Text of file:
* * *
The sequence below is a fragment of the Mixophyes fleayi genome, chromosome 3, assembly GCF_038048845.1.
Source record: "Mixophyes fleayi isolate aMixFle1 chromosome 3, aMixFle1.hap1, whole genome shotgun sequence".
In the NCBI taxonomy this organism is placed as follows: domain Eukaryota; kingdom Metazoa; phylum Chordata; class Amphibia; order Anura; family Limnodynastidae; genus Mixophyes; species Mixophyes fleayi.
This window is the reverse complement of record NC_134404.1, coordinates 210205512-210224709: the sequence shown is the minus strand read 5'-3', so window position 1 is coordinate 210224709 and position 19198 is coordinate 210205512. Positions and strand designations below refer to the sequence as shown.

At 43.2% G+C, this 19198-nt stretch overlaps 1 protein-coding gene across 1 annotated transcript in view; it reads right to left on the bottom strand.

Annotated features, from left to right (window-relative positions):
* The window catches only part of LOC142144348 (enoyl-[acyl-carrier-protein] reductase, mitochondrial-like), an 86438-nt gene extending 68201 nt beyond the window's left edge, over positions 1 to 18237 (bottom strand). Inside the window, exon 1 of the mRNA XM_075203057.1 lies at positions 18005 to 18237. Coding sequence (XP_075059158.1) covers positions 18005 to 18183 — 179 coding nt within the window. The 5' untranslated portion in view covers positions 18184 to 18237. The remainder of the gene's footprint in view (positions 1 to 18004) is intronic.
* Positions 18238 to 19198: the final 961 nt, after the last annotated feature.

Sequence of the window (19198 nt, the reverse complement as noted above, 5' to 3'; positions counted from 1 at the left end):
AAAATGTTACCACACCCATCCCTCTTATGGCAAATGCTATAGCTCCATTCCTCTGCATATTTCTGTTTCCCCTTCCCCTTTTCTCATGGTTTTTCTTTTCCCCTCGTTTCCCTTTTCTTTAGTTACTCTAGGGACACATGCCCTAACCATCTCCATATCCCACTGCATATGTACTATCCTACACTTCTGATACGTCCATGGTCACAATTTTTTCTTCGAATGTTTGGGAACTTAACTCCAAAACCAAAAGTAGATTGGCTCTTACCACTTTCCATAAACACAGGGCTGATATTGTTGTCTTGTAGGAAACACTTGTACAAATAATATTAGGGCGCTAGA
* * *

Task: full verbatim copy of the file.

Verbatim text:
The sequence below is a fragment of the Mixophyes fleayi genome, chromosome 3, assembly GCF_038048845.1.
Source record: "Mixophyes fleayi isolate aMixFle1 chromosome 3, aMixFle1.hap1, whole genome shotgun sequence".
In the NCBI taxonomy this organism is placed as follows: domain Eukaryota; kingdom Metazoa; phylum Chordata; class Amphibia; order Anura; family Limnodynastidae; genus Mixophyes; species Mixophyes fleayi.
This window is the reverse complement of record NC_134404.1, coordinates 210205512-210224709: the sequence shown is the minus strand read 5'-3', so window position 1 is coordinate 210224709 and position 19198 is coordinate 210205512. Positions and strand designations below refer to the sequence as shown.

At 43.2% G+C, this 19198-nt stretch overlaps 1 protein-coding gene across 1 annotated transcript in view; it reads right to left on the bottom strand.

Annotated features, from left to right (window-relative positions):
* The window catches only part of LOC142144348 (enoyl-[acyl-carrier-protein] reductase, mitochondrial-like), an 86438-nt gene extending 68201 nt beyond the window's left edge, over positions 1 to 18237 (bottom strand). Inside the window, exon 1 of the mRNA XM_075203057.1 lies at positions 18005 to 18237. Coding sequence (XP_075059158.1) covers positions 18005 to 18183 — 179 coding nt within the window. The 5' untranslated portion in view covers positions 18184 to 18237. The remainder of the gene's footprint in view (positions 1 to 18004) is intronic.
* Positions 18238 to 19198: the final 961 nt, after the last annotated feature.

Sequence of the window (19198 nt, the reverse complement as noted above, 5' to 3'; positions counted from 1 at the left end):
AAAATGTTACCACACCCATCCCTCTTATGGCAAATGCTATAGCTCCATTCCTCTGCATATTTCTGTTTCCCCTTCCCCTTTTCTCATGGTTTTTCTTTTCCCCTCGTTTCCCTTTTCTTTAGTTACTCTAGGGACACATGCCCTAACCATCTCCATATCCCACTGCATATGTACTATCCTACACTTCTGATACGTCCATGGTCACAATTTTTTCTTCGAATGTTTGGGAACTTAACTCCAAAACCAAAAGTAGATTGGCTCTTACCACTTTCCATAAACACAGGGCTGATATTGTTGTCTTGTAGGAAACACTTGTACAAATAATATTAGGGCGCTAGA